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Sony’s PS5 SSD storage expansions suck, but only for now

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Source: Jennifer Locke / Android Central

After months of waiting for information, we finally have some news on PS5 storage capacity upgrades with an internal SSD. While Sony added the ability to use external hard drives for cold storage a few months ago, players were still limited to roughly 667GB of SSD space to run PS5 games. With many larger titles now averaging 50GB or above before patches, that space fills up quickly.

Now, while it’s not widely available yet, Sony has published the steps necessary for PS5 beta testers to upgrade their storage with a compatible M.2 drive. Well, kind of.

There’s a whole host of disclaimers, including the eyebrow-raising statement that just because an SSD meets the recommended speed and size requirements, there’s no guarantee it’ll work. Even if a drive works, if you install some of the best PS5 games to it, they might see degraded performance compared to being stored on the PS5’s internal ultra-fast SSD. At the end of the day, Sony’s PS5 SSD storage expansions suck, but that should only be for now.

What will or won’t work is a litany of confusion.

Right off the bat, it’s a little concerning that Sony can’t even give a small early list of SSD models that are guaranteed to work. As things stand, there’s only one SSD, the Seagate FireCuda 530 NVMe, that is advertised by the manufacturer — but importantly, not Sony — as fully compatible with the PS5. While this feature is in beta testing right now, there’s clearly a long road ahead before there’ll even be a small list of drives that can be purchased with peace of mind. What will or won’t work is a litany of confusion.

Users also have to open up the internal storage bay themselves to screw in the drive. This isn’t too much of a hassle except you’ll want to add a heatsink to your drive if it didn’t come with one already installed. With a heatsink attached, the drive might not fit anymore. These small problems add up in annoyance, especially dealing with something as expensive as an NVMe SSD.

With that in mind, I do think things will even out and this process will improve. Make no mistake, this teething process is going to suck. It’s also important to get these problems worked out right now, as Sony Worldwide Studios is hard at work on an upcoming slate of major titles. I’m already deleting games the moment I finish them, so with titles like Horizon Forbidden West and the next God of War incoming over the next year or so, more space will be needed. This is the time to iron out the wrinkles.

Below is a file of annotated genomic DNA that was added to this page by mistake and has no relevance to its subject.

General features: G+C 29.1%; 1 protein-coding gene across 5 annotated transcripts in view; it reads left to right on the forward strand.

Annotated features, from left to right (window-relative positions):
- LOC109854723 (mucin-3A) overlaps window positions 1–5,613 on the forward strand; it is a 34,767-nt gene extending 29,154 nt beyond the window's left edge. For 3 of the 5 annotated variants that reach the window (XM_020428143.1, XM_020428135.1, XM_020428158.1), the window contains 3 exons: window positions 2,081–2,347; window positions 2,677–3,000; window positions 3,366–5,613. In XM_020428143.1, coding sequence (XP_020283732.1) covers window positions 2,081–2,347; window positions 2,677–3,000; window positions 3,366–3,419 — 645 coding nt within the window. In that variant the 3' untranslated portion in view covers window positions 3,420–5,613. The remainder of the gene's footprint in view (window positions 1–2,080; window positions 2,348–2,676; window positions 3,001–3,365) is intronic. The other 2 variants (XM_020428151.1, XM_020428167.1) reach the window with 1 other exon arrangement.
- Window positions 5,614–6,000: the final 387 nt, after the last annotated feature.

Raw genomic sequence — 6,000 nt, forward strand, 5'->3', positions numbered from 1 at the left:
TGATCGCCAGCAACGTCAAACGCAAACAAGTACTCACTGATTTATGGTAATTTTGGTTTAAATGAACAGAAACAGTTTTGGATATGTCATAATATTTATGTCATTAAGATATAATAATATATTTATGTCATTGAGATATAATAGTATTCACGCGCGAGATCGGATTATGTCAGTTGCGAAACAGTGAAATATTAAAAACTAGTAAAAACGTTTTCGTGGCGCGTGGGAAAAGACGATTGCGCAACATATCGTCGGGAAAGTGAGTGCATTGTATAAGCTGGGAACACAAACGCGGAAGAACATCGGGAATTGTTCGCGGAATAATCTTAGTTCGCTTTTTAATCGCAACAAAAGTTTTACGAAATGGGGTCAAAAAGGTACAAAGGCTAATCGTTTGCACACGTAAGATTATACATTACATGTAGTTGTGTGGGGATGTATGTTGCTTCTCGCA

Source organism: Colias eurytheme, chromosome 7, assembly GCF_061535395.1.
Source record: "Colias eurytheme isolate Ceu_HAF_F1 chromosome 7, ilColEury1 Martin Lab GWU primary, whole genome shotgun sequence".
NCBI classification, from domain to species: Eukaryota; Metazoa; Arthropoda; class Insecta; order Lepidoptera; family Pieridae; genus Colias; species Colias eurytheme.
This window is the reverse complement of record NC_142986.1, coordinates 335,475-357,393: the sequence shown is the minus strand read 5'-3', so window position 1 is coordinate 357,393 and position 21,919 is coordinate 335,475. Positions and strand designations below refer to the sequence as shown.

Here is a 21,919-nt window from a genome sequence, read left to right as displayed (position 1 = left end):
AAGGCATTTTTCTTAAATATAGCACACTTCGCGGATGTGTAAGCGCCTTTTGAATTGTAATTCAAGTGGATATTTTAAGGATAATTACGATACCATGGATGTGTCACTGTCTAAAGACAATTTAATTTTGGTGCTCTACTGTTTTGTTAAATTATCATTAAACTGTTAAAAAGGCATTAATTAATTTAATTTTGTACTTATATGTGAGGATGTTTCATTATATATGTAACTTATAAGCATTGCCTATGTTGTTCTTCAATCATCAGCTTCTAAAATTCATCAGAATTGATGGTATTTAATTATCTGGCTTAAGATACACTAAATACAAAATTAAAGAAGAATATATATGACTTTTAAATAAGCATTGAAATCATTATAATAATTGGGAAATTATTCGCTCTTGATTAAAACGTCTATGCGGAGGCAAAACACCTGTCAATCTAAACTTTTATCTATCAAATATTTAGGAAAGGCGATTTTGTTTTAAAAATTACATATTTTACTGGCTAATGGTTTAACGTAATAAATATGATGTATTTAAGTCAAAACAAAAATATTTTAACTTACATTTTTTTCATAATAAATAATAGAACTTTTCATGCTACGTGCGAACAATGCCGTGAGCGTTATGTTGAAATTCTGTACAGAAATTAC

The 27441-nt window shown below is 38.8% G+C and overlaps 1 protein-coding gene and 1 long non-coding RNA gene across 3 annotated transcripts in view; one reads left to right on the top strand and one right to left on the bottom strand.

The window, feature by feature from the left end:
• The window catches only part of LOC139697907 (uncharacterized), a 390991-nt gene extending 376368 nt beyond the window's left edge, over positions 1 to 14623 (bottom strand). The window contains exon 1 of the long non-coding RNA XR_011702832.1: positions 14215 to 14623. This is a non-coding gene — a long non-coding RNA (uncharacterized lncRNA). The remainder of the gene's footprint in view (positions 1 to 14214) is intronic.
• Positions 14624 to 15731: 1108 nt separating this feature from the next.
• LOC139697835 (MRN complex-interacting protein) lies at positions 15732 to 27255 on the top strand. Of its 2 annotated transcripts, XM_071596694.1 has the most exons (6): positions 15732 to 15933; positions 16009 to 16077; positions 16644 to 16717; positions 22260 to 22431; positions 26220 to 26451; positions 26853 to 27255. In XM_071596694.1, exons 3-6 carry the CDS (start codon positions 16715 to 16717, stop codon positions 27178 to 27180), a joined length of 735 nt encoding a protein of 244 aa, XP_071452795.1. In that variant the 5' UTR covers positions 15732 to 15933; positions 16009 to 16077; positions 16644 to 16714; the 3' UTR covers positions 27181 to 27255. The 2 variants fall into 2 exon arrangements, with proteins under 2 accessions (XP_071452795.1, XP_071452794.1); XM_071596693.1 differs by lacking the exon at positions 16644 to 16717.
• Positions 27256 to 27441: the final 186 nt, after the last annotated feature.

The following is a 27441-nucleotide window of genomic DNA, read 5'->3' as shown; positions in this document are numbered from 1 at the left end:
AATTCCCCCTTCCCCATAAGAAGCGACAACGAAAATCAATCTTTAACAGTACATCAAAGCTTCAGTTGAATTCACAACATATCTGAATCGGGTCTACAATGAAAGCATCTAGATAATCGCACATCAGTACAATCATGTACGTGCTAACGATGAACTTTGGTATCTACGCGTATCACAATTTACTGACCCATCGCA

It’s also worth noting that historically, Sony has been overly cautious in promising anything regarding PlayStation features. This is the same company that spoke hesitantly of the “top 100” PS4 games working well on the PS5 through backward compatibility. Come the holiday console release, only 10 games didn’t work from across the PS4’s entire library. It’s not a one-to-one situation but odds are that Sony has opted for a “better safe than sorry” approach in approving drives, at least for now.

Sony’s route for providing expanded internal storage is also aided by its more open approach. Instead of partnering exclusively with just one brand, Sony is theoretically allowing support for any drive from any company, as long as it meets the correct standards and passes testing. Only one card is sure to work for now but there are others that will almost certainly follow suit.

Having multiple third-party vendors means that prices could come down much faster than a proprietary option. There’s also just the nature of the option itself: If you don’t want to break your bank, you can opt for a smaller 500GB drive. If, however, you want all the storage possible, you can drop nearly a thousand dollars on a 4TB drive and not have to worry about space ever again.

Sony’s route for providing expanded internal storage is also aided by its more open approach.

Certainly it’s an interesting juxtaposition with the Xbox Storage Expansion Card, which offers a simple plug-and-play 1TB card. It’s easy to use but there are no other options. This could change in the future but for now, users are limited to a one-time expansion, something that will show limitations in the coming year if more models aren’t made available.

Navigating what can and can’t be used with your PS5 is going to require a fair bit of research, something that is more than fair to feel irritable about, especially with the lack of information and numerous disclaimers It should get better though, with the positive angles to this approach coming into their own as time goes on.

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